\begin{equation*} 3(8x^2+3xy-12y^2)+7(x^2-xy+4y^2) \end{equation*}
Solution

Note that in the solution I am combining the like terms mentally and simply writing the results.

\begin{align*} \amp3(8x^2+3xy-12y^2)+7(x^2-xy+4y^2)\\ \amp \phantom{={}} \phantom{={}} =24x^2+9xy-36y^2+7x^2-7xy+28y^2\\ \amp \phantom{={}} \phantom{={}} =31x^2+2xy-8y^2 \end{align*}
Example 10.3.4.

Simplify the following expression.

\begin{equation*} (7x-8)-6(12x-4) \end{equation*}
Solution

In order to simplify, we want to view the subtraction of \(6\) as addition of \(-6\text{.}\) That is, we need to distribute \(-6\) through the second polynomial. I'll show the actual process this time to help you understand my words.

\begin{align*} (7x-8)-6(12x-4)\amp=(7x-8)+(-6)(12x-4)\\ \amp=7x-8+(-6) \cdot 12x +(-6) \cdot -4\\ \amp=7x-8+(-72x)+24\\ \amp=7x-8-72x+24\\ \amp=-65x+16 \end{align*}

Notice on the second line of the last example that the final two terms are, in order, negative and positive. This is the reverse of the signs on the original expression \(12x-4\text{.}\) One repercussion of distributing a negative value though an expression is that all of the signs in the result are the reverse of their initial status. That is, addition becomes subtraction and subtraction becomes addition.

Example 10.3.5.

Simplify the following expression.

\begin{equation*} 4(w^2-5w)-3(-2w^2-7w+8) \end{equation*}
Solution
\begin{align*} \amp4(w^2-5w)-3(-2w^2-7w+8)\\ \amp \phantom{={}} \phantom{={}} =4w^2-20w+6w^2+21w-24\\ \amp \phantom{={}} \phantom{={}} =10w^2+w-24 \end{align*}
Example 10.3.6.

Simplify the following expression.

\begin{equation*} 4(-y^2+3y-8)-(4y^2-7y-8) \end{equation*}
Solution

In this expression we are actually subtracting a polynomial. One way we could think about this is as follows.

\begin{equation*} 4(-y^2+3y-8)+(-1)(4y^2-7y-8) \end{equation*}

So we can think of the subtraction as a distribution of \(-1\) through the second polynomial. But the sole effect of such a distribution will be the reversal of all of the signs. In other words, the only thing that will change is that in the second polynomial addition will change to subtraction and subtraction will change to addition. Let's go ahead and do it.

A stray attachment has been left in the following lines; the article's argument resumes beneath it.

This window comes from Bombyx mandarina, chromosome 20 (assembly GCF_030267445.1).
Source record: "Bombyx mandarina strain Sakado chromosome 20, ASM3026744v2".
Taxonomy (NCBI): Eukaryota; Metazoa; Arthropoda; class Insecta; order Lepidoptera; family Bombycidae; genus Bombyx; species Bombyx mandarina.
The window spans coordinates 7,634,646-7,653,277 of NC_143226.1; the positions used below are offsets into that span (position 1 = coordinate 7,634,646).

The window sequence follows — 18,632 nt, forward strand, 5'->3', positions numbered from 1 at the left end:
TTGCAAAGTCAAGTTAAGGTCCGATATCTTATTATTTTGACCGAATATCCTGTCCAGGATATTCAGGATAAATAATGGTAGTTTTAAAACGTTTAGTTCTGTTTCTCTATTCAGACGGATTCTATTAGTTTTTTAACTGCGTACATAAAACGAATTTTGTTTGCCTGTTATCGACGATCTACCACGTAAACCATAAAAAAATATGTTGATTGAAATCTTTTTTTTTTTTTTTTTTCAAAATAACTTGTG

\begin{align*} \amp4(-y^2+3y-8)-(4y^2-7y-8)\\ \amp \phantom{={}} \phantom{={}} =-4y^2+12y-32-4y^2+7y+8\\ \amp \phantom{={}} \phantom{={}} =-8y^2+19y-24 \end{align*}

Exercises Exercises

Combine and completely simplify each of the following expressions.

1.

\((-3x^3+4x^2-7x+5)-(2x^2-5x+4)\)

Solution

\(\begin{aligned}[t] \amp(-3x^3+4x^2-7x+5)-(2x^2-5x+4)\\ \amp \phantom{={}} \phantom{={}} =-3x^3+4x^2-7x+5-2x^2+5x-4\\ \amp \phantom{={}} \phantom{={}} =-3x^3+2x^2-2x+1 \end{aligned}\)

2.

\(2(9x^2-3xy+9y^2)+(x^2+xy+y^2)\)

Solution

\(\begin{aligned}[t] \amp2(9x^2-3xy+9y^2)+(x^2+xy+y^2)\\ \amp \phantom{={}} \phantom{={}} =18x^2-6xy+18y^2+x^2+xy+y^2\\ \amp \phantom{={}} \phantom{={}} =19x^2-5xy+19y^2 \end{aligned}\)

3.

\(-3(x^3-4x-1)-6(3x^2+2x-5)\)

Solution

\(\begin{aligned}[t] \amp-3(x^3-4x-1)-6(3x^2+2x-5)\\ \amp \phantom{={}} \phantom{={}} =-3x^3+12x+3-18x^2-12x+30\\ \amp \phantom{={}} \phantom{={}} =-3x^3-18x^2+33 \end{aligned}\)

4.

\(-(-7x^2+2x)+(10x^2+6x-4)\)

Solution

\(\begin{aligned}[t] \amp-(-7x^2+2x)+(10x^2+6x-4)\\ \amp \phantom{={}} \phantom{={}} =7x^2-2x+10x^2+6x-4\\ \amp \phantom{={}} \phantom{={}} =17x^2+4x-4 \end{aligned}\)

5.

\(4(-x^3-5x^2+7x-2)-2(-2x^3+4x^2-x+1)\)

Solution

\(\begin{aligned}[t] \amp4(-x^3-5x^2+7x-2)-2(-2x^3+4x^2-x+1)\\ \amp \phantom{={}} \phantom{={}} =-4x^3-20x^2+28x-8+4x^3-8x^2+2x-2\\ \amp \phantom{={}} \phantom{={}} =-28x^2+30x-10 \end{aligned}\)